Category Archives: Museums

Smithsonian Folklife Festival — Catalonia on the Washington Mall

I went down to the Mall last Thursday to check out the Catalonia section of this year’s Smithsonian Folklife Festival. Perfect day for it.

Just a few hours earlier, the Mall had been filled with tens of thousands of people watching the Fourth of July concert and fireworks, but by morning, every trace of them was gone. The Park Service is really good about clean-ups.

This Human Tower Team, Colla Vella dels Xiquets de Valls, can trace its history back more than 200 years. At the Festival, they gave a small sample of what they do. Here’s a video of a somewhat more impressive performance:

Of course I went for the food. I had Catalon Pa Amb Tomàquet, which is garlic and tomato toast, with Serrano ham. Lousy picture, great sandwich.

When US troops arrived in Europe after D-Day in WWII, Europeans were impressed with the height of Americans soldiers. Things have changed since then, especially in Scandinavia and Holland, where the local teenagers now tower over typical US visitors.

The only place in Europe where I’ve ever felt taller than most of the residents was in Spain. I thought about that as I watched the dance of the Associació de Geganters i Grallers d’Oliana.

Powders for street décor. They’re used to create “carpets” like this one:

The image at the top of this post is from the Folklife Festival’s website.


The Art of Duane Hanson

Haven’t done one of these “the Art of…” in quite awhile.

After lunch at 701, I walked a few blocks to the American Art Museum. The museum shares a building with the National Portrait Gallery, and has a beautiful enclosed courtyard, which is the perfect place to read, or write, or just hang out after a meal.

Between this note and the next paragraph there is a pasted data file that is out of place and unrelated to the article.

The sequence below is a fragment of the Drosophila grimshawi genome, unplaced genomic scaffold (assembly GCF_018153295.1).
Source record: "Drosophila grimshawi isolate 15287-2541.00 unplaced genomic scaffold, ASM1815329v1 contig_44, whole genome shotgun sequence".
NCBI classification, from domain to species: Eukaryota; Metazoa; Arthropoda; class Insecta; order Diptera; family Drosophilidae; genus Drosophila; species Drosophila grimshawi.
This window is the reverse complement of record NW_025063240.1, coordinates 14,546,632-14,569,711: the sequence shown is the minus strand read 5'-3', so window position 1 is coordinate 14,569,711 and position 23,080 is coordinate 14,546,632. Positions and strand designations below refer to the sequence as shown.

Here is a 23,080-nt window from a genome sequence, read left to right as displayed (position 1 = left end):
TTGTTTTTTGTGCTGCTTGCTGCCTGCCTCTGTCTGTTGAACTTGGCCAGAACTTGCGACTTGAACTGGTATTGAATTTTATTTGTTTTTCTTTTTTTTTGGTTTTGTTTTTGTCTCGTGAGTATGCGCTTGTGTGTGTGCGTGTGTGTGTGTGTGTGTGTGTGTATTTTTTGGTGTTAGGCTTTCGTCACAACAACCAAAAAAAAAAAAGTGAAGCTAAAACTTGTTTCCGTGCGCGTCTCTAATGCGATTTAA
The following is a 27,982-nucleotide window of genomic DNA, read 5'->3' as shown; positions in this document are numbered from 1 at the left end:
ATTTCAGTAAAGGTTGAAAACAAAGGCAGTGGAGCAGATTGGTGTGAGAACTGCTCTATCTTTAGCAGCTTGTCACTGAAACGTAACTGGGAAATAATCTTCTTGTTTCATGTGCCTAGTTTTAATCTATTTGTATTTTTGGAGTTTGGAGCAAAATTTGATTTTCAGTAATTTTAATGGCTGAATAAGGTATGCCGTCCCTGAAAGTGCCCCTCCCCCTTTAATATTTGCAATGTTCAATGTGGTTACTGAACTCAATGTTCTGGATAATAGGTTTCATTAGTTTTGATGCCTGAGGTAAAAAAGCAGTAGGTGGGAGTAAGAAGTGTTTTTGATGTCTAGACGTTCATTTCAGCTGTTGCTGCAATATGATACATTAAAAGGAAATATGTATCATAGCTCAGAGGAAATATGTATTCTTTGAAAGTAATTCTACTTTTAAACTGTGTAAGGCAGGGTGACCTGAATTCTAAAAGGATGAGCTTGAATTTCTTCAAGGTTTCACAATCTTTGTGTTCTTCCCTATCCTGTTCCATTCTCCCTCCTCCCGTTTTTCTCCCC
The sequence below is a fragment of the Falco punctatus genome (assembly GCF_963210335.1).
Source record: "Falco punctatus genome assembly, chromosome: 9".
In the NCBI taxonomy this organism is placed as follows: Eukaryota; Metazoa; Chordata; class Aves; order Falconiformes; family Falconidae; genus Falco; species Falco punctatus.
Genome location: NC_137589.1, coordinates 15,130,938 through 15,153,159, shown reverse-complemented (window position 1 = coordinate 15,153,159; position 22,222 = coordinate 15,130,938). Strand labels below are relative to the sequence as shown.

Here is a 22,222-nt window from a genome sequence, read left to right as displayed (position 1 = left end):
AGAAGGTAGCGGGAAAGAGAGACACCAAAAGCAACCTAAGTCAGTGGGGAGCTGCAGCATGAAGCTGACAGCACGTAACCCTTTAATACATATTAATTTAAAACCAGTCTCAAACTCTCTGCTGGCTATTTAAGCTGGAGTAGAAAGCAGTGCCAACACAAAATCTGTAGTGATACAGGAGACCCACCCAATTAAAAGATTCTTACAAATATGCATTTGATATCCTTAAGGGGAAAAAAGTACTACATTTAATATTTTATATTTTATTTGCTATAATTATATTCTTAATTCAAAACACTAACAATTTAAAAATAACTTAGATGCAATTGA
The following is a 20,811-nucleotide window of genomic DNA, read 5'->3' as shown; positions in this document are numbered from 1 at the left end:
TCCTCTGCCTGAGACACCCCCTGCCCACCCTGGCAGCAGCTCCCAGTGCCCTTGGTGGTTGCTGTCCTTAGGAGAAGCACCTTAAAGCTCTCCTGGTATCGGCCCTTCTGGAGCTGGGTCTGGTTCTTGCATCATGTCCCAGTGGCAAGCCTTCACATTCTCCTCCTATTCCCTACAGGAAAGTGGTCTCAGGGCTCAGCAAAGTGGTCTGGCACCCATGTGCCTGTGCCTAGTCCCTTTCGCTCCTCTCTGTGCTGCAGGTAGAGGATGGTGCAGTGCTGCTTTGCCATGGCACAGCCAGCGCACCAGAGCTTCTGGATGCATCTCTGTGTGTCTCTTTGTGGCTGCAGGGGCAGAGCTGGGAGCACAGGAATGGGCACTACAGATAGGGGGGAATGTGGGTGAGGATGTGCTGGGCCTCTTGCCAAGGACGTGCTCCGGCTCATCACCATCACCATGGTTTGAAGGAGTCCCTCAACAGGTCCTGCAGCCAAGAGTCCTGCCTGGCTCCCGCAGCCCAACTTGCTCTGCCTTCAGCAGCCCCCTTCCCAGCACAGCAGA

There’s one objet in the museum’s collection that always surprises me, no matter how many times I stumble across it: Duane Hanson’s “Woman Eating”.

Hanson’s life-sized, fiberglass figures are so realistic you wonder why a museum guard doesn’t tell them to “move on, because you can’t do that here.” The American Art Museum adds to the fun by periodically moving “Woman Eating” from place to place, so you never know where she’ll turn up next.

Woman Eating

Woman Eating

From Other Collections

Here are a few more images of Hanson’s works, gathered from around the Web. Only two of the figures in these images are real live people. They’re easy to spot.

David Bowie is Almost Over

After a phenomenally successful five-year, five-continent, 11-city  tour, the Victoria & Albert Museum’s David Bowie is exhibition is coming to an end. The show, now at the Brooklyn Museum, closes on Sunday, 15 July 2018. There are still tickets available, but the remaining weekends are heavily booked.

Unless you already have a ticket, you won’t be able to get in tomorrow, 20 June 2018, because it’s a very special day.

Here’s a little background to explain why: